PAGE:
2. Even low end FPGAs can contain the equivalent of hundreds of thousands of logic gates plus SRAM and multipliers, which is plenty for a basic processor. What’s more you can design it just how you want. Need special hardware accelerated instructions, a powerful coprocessor or full custom peripherals? An FPGA can do that.

      Also, while the per unit cost of a CPU or GPU may be a lot cheaper and faster than an FPGA, that is only because they are mass produced. The upfront costs of a custom chip in a modern process are in the tens of millions of dollars. Large FPGAs are often used to prototype such custom chips.

      Now if you can just use a standard processor or microcontroller in your project, then it is probably cheaper and easier to do so. But FPGAs are the only hobbyist accessible way to have a lot of custom logic running at high speed.

    3. All points true. And an Intel i7 is a far better processing tool than a ATtiny13 – so why bother with the later? Most hard GPUs (not currently obsolete/EoL) are expensive, come in difficult to manage packaging options, require high speed design modeling for memory traces, and are generally proprietary architectures. Even though slower than an ASIC, a FPGA based design can evolve and grow openly. And Bruno’s project is a turbo charged jump start on that end.

    4. A normal CPU is general purpose and not that parallel (like what you can achieve on the FPGA in terms of computation). However, GPUs can be made massively parallel. The modern way to do things (OpenGL, Direct3D) uses two programs (shaders) that run on many instances, like threads if you like. One of them is positioning triangles and the other one is drawing pixels – and the program is run for every vertex of the triangle/every pixel in the final image. + there are other stuff going on in the background of the graphics pipeline that’s also “embarrassingly parallel”, like the vertex and pixel shaders.

      So, while the FPGA isn’t suitable for this per se, it has its advantages for ease-of-development (described in the posts above), and it’s probably more fun to make a GPU than a CPU given that you can use all that parallel power.

  4. Noticed that the “ssi_sfifo” module used in the pixel pipeline looks to be implying distributed ram. Wont that chew the FPGA up rather savagely? Might one prefer to swap that out for a bram based fifo implementation of somekind? Inspirational stuff to look at though, much respect & many thanks to the authors. :)

    1. (can’t wait to see how this compiles, starting to wonder if the spread out nature of distributed ram might actually be better for evenly laying out the pipeline stages?)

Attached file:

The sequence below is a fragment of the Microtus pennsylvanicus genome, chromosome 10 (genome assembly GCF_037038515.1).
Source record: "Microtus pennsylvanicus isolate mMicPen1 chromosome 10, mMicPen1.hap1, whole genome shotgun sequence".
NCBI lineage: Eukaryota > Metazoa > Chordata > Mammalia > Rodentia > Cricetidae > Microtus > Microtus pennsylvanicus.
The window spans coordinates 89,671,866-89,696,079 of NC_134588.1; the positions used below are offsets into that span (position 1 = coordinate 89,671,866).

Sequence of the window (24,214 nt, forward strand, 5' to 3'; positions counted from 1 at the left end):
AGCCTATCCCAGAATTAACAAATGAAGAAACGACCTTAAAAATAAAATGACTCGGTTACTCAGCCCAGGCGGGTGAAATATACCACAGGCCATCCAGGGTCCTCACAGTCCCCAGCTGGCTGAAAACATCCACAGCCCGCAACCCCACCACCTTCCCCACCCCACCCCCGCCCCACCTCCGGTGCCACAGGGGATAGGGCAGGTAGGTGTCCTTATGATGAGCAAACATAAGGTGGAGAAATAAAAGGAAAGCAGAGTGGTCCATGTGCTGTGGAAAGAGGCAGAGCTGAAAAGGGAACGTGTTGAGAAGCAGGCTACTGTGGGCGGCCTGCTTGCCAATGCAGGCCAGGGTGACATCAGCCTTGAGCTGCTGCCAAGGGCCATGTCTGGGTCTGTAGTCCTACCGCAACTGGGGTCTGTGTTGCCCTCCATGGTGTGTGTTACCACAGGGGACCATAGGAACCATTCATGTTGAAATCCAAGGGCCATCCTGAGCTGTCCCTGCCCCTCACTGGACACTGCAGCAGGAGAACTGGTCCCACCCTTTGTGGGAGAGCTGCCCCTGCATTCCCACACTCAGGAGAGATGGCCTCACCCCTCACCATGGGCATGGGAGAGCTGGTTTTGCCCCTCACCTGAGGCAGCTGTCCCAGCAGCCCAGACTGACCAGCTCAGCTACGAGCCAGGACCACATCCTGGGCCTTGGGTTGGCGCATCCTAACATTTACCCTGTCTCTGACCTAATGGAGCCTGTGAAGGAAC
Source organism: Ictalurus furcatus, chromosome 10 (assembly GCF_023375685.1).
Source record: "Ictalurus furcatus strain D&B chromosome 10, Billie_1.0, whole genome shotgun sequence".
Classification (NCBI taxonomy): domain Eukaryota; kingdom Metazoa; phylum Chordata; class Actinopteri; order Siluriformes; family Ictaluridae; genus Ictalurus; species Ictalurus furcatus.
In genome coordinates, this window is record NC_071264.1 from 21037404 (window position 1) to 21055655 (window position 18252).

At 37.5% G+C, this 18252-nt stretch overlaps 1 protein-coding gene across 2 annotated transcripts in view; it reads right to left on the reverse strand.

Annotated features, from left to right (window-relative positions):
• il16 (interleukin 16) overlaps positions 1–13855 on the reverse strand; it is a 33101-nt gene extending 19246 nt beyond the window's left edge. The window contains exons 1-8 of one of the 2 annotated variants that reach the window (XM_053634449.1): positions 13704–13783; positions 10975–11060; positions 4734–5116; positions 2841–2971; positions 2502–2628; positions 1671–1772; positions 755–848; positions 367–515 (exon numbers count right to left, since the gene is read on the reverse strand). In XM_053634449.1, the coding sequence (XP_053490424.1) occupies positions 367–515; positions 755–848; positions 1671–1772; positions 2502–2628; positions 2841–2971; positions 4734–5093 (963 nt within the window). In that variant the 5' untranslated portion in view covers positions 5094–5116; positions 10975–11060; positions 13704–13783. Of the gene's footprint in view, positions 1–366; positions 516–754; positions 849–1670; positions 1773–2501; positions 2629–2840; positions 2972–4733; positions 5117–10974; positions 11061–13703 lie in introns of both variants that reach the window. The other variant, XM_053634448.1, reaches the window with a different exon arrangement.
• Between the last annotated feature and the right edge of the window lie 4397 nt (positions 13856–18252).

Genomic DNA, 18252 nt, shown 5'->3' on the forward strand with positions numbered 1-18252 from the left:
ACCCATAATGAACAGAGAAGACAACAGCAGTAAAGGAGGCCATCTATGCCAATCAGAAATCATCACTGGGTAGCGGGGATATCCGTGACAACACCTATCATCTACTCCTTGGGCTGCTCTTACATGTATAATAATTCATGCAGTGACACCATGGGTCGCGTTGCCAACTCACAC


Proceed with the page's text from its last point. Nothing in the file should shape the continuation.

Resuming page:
2. I just checked. It compiles into BRAM when the FIFO is deep enough, at least if it’s alone in the design. I’m using Altera’s Quartus II, but I assume it would work in Xilinx’s Vivado or ISE.

  5. I wonder what it’d cost to buy the Rendition IP from Micron? Rendition was briefly atop the GPU heap at one point in the late 90′s but didn’t have the money to sustain that. They never did finish a complete OpenGL for the Verite 2100 and 2200. IIRC they did for the Verite 1000. Not long after the 2×00 chip was introduced, nVidia and ATi leapfrogged ahead, leaving Rendition, S3, Trident, 3DFx and everyone else way behind.

    Micron bought the company and put up a web page for it, said they’d get the drivers completed for the 2100 and 2200 – and that’s all that happened. No more chips based on the technology, no finished drivers, nothing.

    Far as I know buying Rendition was a total loss for Micron.

  6. This is the Number Nine Ticket2Ride, BTW.
    Same code that was on the “GPL Graphics Accelerator” kickstarter a while ago.

    Basically, he didn’t get enough money that he wanted to open source it, so he decided to GPL it and drum up support.

    Anyway its pretty well written, if obtuse sometimes, but don’t get carried away thinking it’ll run Crysis. It’s a DirectX 6-era fixed function pipeline. You could maaayybe run Quake 3 with it. No pixel/vertex shaders here.

    While it’s a good reference, there isn’t really much thats re-usable about it.

  7. >That said, [Bunnie] had a hard time finding an open source GPU for the Novena laptop,

    I suspect you meant “a GPU with open source drivers”. He could have used something with a Mali GPU that has open drivers but I guess the openness of the of the rest of the i.mx6 won him over.

  8. Evidently HAD has broken me because my first thought was “but Quake used software rendering” rather than something at all related to the actual content.

    It’s cool that Bunnie managed to get this working. Realistically I don’t see this ever being truly competitive with the Big Two graphics card makers, but I suspect that’s not the point.

  9. This is great – there is just not a lot of material out there beyond various VGA test pattern generators… this is an awesome release. Thank you; I’ll certainly be poking around.